Next-gen PCs will be controlled by speech and body language
By Darien Graham-Smith in San Francisco
Posted on 12 Sep 2012 at 01:24
Touchscreens may seem poised to take over the world; but Intel plans over the next few years to have us using not only touch but gesture, movement, voice and even facial expressions to interact with our computing devices.
In his opening keynote at IDF, Dadi Perlmutter introduced a new partnership between Intel and Nuance, developers of Dragon voice recognition software. The Dragon Assistant software will be preinstalled on Ultrabooks from participating OEMs from the end of this year, and will allow users to use voice to search the web and local libraries, and to interact with social media services such as Twitter and Facebook. Effectively, it’s Siri for Windows in all but name.
Perlmutter also showed off a new 3D camera which perches on the top of a monitor or laptop and provides Kinect-style motion tracking. Manufactured by Creative and available from early 2013, the system appears remarkably accurate: Kirk Skaugen of Intel’s PC Client Group demonstrated how it tracked each of his ten fingers in real-time, and showed a simple game based on mimicking the hand movements of an onscreen character.
Skaugen predicted that such cameras would in time be built directly into laptop screens and PC monitors, as basic webcams are now, bringing gesture control to every display.
Intel calls this multi-input approach “Perceptual Computing” – and to encourage its development the company has today released a free beta of its forthcoming Perceptual Computing SDK, enabling programmers direct access to libraries supporting face analysis, finger tracking, close-range hand gesture recognition, voice processing and object tracking in both 2D and 3D.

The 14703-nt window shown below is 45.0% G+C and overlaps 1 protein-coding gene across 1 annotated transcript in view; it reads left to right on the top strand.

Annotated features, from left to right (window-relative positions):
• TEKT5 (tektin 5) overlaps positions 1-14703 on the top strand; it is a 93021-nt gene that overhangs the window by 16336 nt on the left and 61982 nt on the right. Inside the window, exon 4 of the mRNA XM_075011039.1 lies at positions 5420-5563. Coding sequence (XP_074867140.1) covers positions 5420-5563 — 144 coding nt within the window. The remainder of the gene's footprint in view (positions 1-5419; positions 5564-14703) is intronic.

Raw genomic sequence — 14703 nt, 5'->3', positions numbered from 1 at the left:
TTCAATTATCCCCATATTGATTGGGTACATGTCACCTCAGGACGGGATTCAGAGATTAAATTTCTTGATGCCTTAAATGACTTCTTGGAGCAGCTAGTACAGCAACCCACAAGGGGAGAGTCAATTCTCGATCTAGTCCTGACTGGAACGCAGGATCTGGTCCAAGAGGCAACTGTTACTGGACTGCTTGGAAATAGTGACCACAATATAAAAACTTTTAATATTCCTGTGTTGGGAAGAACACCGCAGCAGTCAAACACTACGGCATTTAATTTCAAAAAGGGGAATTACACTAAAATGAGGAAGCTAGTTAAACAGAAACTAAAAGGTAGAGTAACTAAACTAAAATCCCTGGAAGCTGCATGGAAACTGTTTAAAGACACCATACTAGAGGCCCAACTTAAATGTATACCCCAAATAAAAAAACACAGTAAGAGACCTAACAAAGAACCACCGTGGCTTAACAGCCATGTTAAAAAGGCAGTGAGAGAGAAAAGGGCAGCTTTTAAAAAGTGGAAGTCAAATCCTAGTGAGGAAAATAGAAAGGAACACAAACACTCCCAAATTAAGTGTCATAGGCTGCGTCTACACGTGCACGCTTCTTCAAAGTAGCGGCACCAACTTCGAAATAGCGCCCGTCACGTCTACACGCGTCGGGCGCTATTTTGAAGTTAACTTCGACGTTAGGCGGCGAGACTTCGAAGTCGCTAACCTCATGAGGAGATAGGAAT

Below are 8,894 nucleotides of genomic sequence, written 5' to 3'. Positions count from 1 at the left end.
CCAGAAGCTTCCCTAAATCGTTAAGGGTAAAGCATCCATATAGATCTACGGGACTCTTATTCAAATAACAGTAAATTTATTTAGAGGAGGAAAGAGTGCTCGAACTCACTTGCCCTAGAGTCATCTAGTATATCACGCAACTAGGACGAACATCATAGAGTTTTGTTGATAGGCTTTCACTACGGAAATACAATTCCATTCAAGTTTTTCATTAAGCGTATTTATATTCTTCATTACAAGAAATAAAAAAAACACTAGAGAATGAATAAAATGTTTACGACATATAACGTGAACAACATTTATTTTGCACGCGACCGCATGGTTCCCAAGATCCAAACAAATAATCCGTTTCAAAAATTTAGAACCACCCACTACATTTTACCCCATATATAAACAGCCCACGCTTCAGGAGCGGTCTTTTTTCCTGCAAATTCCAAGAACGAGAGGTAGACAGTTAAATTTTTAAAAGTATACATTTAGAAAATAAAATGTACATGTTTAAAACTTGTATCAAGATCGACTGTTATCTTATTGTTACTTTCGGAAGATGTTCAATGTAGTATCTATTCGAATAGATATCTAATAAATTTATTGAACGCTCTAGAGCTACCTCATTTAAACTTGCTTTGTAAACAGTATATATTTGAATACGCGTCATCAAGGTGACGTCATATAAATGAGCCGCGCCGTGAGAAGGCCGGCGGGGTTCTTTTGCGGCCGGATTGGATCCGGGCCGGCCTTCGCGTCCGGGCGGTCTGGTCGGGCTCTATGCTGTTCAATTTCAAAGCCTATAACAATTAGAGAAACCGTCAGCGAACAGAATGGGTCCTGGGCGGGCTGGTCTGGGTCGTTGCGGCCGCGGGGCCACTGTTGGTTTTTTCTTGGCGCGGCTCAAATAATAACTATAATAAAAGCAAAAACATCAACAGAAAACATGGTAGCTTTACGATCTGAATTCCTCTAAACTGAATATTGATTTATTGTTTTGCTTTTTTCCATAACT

My computer may get paranoid
I've lost count of the number of times I've raised my fist to my computer when it has not performed as it should.
If it understands my body language it may become paranoid. I don't really fancy having to whisper sweet nothings into it's auditory input to turn it on. If I have to do that, I'll only buy female computers - then I won't mind so much when it goes doen on me.
By shrek59 on 13 Sep 2012
I always felt that voice control was a bit of a computing sideshow. Can you imagine an office full of people trying to take customer orders, send emails, write documents and update spreadsheets by voice, the noise would be unbearable!
All those people talking and waving their arms about at the same time? I'm not convinced it's the way to go.
By njm1404 on 13 Sep 2012
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